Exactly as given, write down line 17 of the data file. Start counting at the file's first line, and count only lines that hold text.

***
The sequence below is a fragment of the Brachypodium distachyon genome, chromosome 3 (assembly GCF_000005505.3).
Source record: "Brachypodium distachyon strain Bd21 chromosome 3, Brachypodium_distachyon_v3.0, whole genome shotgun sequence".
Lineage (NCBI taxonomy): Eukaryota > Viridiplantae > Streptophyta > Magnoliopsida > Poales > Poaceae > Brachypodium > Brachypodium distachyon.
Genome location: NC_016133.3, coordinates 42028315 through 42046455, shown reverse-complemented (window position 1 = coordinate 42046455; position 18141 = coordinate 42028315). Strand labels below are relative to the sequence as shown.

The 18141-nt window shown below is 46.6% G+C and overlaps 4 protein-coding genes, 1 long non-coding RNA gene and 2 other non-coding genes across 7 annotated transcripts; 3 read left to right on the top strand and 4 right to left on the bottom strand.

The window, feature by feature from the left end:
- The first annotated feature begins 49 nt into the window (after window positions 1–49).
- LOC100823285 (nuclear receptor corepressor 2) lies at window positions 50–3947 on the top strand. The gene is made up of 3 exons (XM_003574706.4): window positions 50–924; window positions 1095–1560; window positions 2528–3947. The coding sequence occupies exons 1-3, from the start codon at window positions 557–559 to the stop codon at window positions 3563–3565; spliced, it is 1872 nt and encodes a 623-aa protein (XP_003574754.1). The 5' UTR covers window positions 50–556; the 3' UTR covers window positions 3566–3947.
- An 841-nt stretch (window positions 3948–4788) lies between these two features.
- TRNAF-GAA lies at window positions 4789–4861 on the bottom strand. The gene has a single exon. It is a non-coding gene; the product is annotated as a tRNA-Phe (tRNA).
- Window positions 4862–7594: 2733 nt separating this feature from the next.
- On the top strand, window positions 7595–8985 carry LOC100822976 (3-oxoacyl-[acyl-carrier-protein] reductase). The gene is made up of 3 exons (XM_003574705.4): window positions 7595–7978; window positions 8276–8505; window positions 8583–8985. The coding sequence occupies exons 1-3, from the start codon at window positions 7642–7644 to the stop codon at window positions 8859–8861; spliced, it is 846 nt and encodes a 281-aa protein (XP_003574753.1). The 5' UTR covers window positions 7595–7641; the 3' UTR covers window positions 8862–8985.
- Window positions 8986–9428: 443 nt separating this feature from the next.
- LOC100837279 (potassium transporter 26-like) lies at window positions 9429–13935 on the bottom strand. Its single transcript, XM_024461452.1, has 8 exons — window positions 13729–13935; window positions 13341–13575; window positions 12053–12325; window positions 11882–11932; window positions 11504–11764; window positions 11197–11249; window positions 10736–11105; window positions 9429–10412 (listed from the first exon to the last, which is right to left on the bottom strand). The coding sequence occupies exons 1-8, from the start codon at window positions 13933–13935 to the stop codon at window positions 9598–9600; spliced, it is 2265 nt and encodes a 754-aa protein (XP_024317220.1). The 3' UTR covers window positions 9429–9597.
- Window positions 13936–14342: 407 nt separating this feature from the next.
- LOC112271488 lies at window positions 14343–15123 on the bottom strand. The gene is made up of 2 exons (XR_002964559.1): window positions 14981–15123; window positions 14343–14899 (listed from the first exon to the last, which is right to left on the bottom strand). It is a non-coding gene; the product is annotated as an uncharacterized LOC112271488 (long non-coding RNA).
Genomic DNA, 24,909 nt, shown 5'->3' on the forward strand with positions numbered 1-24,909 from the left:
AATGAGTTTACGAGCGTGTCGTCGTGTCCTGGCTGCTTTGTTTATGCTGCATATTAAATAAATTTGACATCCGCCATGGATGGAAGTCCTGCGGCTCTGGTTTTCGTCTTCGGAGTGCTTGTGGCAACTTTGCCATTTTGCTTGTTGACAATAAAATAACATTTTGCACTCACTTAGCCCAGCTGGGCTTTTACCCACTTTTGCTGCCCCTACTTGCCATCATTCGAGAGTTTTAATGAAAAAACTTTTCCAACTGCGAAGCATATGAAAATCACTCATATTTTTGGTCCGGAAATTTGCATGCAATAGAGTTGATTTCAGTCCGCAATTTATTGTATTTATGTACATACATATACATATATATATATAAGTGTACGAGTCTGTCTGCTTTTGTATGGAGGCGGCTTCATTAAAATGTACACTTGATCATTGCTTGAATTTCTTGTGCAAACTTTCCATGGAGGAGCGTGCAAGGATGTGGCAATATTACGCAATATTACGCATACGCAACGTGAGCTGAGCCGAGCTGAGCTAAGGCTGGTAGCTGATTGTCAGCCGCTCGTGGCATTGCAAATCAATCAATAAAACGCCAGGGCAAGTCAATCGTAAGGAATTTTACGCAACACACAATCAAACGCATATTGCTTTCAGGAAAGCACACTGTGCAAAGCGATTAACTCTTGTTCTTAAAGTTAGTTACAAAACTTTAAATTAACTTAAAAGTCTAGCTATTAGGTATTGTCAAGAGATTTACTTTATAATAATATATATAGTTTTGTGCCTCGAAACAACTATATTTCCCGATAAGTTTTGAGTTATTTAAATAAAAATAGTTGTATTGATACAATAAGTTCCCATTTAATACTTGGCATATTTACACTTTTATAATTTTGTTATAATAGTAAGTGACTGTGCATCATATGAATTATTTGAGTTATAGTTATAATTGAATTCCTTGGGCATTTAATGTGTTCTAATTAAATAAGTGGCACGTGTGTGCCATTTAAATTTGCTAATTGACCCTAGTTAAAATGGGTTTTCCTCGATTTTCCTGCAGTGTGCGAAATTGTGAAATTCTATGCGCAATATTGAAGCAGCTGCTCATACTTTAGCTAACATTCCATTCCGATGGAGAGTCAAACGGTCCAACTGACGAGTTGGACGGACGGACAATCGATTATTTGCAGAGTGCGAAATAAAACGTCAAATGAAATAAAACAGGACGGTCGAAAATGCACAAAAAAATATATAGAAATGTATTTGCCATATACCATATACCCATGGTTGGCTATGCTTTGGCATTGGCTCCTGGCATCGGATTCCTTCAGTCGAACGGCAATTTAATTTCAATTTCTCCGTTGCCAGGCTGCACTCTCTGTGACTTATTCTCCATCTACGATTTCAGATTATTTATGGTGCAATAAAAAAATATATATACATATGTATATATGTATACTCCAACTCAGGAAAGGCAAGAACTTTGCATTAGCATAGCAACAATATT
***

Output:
Genomic DNA, 24,909 nt, shown 5'->3' on the forward strand with positions numbered 1-24,909 from the left: